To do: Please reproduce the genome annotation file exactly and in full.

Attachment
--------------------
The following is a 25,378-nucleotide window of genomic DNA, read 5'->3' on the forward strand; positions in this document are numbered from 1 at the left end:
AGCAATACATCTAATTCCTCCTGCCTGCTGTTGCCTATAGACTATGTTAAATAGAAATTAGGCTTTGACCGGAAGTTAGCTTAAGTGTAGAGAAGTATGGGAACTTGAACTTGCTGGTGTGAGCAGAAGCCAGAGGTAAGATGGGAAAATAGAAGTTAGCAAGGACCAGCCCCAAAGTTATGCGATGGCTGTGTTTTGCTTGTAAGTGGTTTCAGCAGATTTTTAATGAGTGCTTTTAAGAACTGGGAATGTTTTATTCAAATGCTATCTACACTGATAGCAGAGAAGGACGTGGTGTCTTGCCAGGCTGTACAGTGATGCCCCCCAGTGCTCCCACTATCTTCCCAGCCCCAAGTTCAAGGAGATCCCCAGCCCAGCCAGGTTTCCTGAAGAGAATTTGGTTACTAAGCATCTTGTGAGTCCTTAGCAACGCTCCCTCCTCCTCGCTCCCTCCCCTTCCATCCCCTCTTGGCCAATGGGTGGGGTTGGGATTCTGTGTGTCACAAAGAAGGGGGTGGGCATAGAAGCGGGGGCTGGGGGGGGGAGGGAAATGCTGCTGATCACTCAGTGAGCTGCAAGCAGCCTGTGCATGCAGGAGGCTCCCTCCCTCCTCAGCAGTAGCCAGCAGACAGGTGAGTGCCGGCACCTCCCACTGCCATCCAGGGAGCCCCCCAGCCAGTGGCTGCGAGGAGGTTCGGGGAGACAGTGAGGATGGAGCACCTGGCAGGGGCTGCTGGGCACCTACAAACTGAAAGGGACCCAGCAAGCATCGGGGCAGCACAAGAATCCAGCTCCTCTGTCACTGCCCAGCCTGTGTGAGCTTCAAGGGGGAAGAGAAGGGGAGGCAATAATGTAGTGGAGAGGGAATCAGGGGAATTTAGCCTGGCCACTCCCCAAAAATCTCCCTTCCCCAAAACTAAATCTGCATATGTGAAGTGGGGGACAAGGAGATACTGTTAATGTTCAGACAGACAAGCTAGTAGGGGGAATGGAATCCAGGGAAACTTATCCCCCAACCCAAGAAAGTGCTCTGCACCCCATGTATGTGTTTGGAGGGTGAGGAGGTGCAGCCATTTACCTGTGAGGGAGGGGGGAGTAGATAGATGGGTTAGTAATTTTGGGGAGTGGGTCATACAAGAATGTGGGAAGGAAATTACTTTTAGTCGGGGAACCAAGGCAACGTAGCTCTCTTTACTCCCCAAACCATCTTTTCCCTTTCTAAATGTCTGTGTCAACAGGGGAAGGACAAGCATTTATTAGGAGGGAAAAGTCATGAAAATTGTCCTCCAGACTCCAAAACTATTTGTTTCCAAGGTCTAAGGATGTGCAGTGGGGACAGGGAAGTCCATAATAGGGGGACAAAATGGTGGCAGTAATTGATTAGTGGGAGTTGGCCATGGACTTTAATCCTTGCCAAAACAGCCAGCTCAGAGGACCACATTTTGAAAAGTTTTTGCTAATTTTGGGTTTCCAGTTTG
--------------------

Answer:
The following is a 25,378-nucleotide window of genomic DNA, read 5'->3' on the forward strand; positions in this document are numbered from 1 at the left end:
AGCAATACATCTAATTCCTCCTGCCTGCTGTTGCCTATAGACTATGTTAAATAGAAATTAGGCTTTGACCGGAAGTTAGCTTAAGTGTAGAGAAGTATGGGAACTTGAACTTGCTGGTGTGAGCAGAAGCCAGAGGTAAGATGGGAAAATAGAAGTTAGCAAGGACCAGCCCCAAAGTTATGCGATGGCTGTGTTTTGCTTGTAAGTGGTTTCAGCAGATTTTTAATGAGTGCTTTTAAGAACTGGGAATGTTTTATTCAAATGCTATCTACACTGATAGCAGAGAAGGACGTGGTGTCTTGCCAGGCTGTACAGTGATGCCCCCCAGTGCTCCCACTATCTTCCCAGCCCCAAGTTCAAGGAGATCCCCAGCCCAGCCAGGTTTCCTGAAGAGAATTTGGTTACTAAGCATCTTGTGAGTCCTTAGCAACGCTCCCTCCTCCTCGCTCCCTCCCCTTCCATCCCCTCTTGGCCAATGGGTGGGGTTGGGATTCTGTGTGTCACAAAGAAGGGGGTGGGCATAGAAGCGGGGGCTGGGGGGGGGAGGGAAATGCTGCTGATCACTCAGTGAGCTGCAAGCAGCCTGTGCATGCAGGAGGCTCCCTCCCTCCTCAGCAGTAGCCAGCAGACAGGTGAGTGCCGGCACCTCCCACTGCCATCCAGGGAGCCCCCCAGCCAGTGGCTGCGAGGAGGTTCGGGGAGACAGTGAGGATGGAGCACCTGGCAGGGGCTGCTGGGCACCTACAAACTGAAAGGGACCCAGCAAGCATCGGGGCAGCACAAGAATCCAGCTCCTCTGTCACTGCCCAGCCTGTGTGAGCTTCAAGGGGGAAGAGAAGGGGAGGCAATAATGTAGTGGAGAGGGAATCAGGGGAATTTAGCCTGGCCACTCCCCAAAAATCTCCCTTCCCCAAAACTAAATCTGCATATGTGAAGTGGGGGACAAGGAGATACTGTTAATGTTCAGACAGACAAGCTAGTAGGGGGAATGGAATCCAGGGAAACTTATCCCCCAACCCAAGAAAGTGCTCTGCACCCCATGTATGTGTTTGGAGGGTGAGGAGGTGCAGCCATTTACCTGTGAGGGAGGGGGGAGTAGATAGATGGGTTAGTAATTTTGGGGAGTGGGTCATACAAGAATGTGGGAAGGAAATTACTTTTAGTCGGGGAACCAAGGCAACGTAGCTCTCTTTACTCCCCAAACCATCTTTTCCCTTTCTAAATGTCTGTGTCAACAGGGGAAGGACAAGCATTTATTAGGAGGGAAAAGTCATGAAAATTGTCCTCCAGACTCCAAAACTATTTGTTTCCAAGGTCTAAGGATGTGCAGTGGGGACAGGGAAGTCCATAATAGGGGGACAAAATGGTGGCAGTAATTGATTAGTGGGAGTTGGCCATGGACTTTAATCCTTGCCAAAACAGCCAGCTCAGAGGACCACATTTTGAAAAGTTTTTGCTAATTTTGGGTTTCCAGTTTG